An adorable baby orangutan and his doting mum clamber freely through the lush green jungle after being released back into the wild.
Mum, Ah Foo, 25, and her 18-month-old baby, Kebaco, swing joyously from the trees after a three-month stint in quarantined captivity.
The pair were rescued from an oil palm plantation after a concerned farmer raised the alarm amid preparations for the harvest – which would have destroyed their home and put them in serious danger.
The team took the mum and baby to the Sepilok Orangutan Rehabilitation Centre in Malaysia to screen them for disease before being released to set up their new home amongst fellow great apes.
A few months after being given the all clear, preparations were made for the journey and release of Ah Foo and Kebaco to embark on their new adventure.
Dr Laura Benedict, from Sarawak, East Malaysia, and her team at the Wildlife Rescue Unit sedated Ah Foo with a tranquilliser for final medical checks and to take her baby away for safe transportation. Blood samples were taken before the apes were driven deep into the Tabin Nature Reserve in the heart of the Sabah rainforest.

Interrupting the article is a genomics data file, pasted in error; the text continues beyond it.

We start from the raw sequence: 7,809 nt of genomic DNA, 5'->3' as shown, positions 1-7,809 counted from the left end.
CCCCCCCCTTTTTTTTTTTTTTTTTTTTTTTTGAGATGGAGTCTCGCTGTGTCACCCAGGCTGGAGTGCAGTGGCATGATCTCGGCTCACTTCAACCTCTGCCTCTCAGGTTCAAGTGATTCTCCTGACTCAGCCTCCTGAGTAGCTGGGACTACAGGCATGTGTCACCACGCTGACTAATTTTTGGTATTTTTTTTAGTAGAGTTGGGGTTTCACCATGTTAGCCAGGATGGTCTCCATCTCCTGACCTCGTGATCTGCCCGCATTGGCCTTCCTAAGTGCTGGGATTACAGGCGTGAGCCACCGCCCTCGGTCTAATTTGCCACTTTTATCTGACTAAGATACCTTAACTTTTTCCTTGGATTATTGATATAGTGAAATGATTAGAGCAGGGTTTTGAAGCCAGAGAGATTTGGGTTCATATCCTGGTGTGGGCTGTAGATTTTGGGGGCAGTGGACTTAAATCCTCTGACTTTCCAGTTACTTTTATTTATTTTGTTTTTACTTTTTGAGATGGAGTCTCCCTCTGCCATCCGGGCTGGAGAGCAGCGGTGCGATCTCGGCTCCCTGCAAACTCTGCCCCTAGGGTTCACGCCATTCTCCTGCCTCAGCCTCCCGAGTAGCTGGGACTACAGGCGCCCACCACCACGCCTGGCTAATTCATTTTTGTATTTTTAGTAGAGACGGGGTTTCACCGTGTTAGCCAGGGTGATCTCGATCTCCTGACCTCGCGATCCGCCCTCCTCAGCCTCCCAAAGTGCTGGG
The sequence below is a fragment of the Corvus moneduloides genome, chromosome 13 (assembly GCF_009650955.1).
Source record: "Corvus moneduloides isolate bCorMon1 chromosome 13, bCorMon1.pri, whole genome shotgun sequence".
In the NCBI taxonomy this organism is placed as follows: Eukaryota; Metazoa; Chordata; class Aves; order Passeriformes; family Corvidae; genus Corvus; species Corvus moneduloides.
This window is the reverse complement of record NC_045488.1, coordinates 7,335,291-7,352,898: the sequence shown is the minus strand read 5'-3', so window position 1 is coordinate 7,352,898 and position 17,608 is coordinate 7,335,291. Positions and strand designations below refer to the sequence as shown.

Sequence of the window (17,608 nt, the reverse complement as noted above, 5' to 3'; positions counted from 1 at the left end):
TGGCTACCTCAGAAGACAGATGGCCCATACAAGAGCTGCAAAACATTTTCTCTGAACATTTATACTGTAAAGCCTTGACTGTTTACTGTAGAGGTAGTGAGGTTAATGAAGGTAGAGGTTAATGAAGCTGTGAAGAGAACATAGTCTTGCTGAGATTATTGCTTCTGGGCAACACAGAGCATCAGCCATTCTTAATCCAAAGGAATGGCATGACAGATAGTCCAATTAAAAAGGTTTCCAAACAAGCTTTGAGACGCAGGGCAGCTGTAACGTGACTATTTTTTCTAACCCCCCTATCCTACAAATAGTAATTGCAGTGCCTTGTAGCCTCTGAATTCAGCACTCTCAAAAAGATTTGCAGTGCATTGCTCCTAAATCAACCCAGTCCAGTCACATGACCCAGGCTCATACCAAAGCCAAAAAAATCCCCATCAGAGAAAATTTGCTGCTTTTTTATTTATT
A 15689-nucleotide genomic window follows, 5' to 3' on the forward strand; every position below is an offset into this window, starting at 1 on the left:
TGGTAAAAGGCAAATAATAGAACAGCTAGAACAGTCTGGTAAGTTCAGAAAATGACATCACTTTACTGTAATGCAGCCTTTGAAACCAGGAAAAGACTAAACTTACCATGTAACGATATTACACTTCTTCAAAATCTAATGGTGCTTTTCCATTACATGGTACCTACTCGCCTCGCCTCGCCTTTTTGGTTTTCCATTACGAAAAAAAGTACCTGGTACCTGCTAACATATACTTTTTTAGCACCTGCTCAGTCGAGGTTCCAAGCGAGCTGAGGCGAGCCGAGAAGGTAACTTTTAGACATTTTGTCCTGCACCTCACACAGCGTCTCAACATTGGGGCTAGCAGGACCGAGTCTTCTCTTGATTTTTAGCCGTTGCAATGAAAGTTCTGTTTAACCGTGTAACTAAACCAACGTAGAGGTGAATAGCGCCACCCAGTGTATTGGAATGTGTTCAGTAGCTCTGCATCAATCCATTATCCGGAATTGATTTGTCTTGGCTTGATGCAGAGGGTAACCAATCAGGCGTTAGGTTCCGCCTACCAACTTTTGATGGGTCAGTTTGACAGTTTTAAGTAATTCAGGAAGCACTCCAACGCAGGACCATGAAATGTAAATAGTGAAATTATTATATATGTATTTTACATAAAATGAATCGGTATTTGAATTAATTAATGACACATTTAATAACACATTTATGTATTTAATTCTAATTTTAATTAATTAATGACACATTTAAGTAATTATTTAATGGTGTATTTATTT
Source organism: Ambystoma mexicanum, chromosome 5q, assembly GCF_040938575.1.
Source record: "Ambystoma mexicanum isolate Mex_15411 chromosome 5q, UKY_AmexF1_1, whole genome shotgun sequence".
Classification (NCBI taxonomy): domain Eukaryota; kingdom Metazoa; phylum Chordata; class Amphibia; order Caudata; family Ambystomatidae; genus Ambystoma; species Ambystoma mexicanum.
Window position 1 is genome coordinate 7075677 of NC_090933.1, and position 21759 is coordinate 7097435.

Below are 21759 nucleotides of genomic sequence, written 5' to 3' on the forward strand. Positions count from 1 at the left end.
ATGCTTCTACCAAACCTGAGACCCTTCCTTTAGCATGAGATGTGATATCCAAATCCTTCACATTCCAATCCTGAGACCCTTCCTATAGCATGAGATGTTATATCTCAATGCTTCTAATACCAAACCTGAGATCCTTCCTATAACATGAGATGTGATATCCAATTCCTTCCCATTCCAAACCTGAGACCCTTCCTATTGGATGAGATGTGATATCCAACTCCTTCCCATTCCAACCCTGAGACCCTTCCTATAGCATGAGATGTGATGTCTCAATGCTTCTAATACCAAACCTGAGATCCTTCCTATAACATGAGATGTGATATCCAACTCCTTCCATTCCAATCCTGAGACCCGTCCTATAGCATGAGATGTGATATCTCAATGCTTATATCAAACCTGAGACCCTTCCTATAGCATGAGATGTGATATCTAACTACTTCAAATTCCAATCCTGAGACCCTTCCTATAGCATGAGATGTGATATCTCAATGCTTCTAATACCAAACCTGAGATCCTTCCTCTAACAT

On arrival at the chosen tree, nervous Kebaco had to be coaxed from her cage, whereas Ah Foo bolted into the foliage, knocking her baby from the tree in her haste.
However, after acclimatising herself to her new surroundings, she collected Kebaco and built a nest for her sleepy baby to snuggle up for an afternoon nap.
Wild orangutans can only be found in Borneo or the island of Sumatra in Indonesia, and can live up to 45 years. Female orangutans are often found with babies, whereas male orangutans tend to live alone.
Dr Benedict, who was present at the release, says: ‘When we first released them the mother actually straight away went up the tree leaving the baby behind. But after we left for about an hour she claimed back the baby from where we left her.
‘I’m hoping that both of them will continue to survive in the wild.’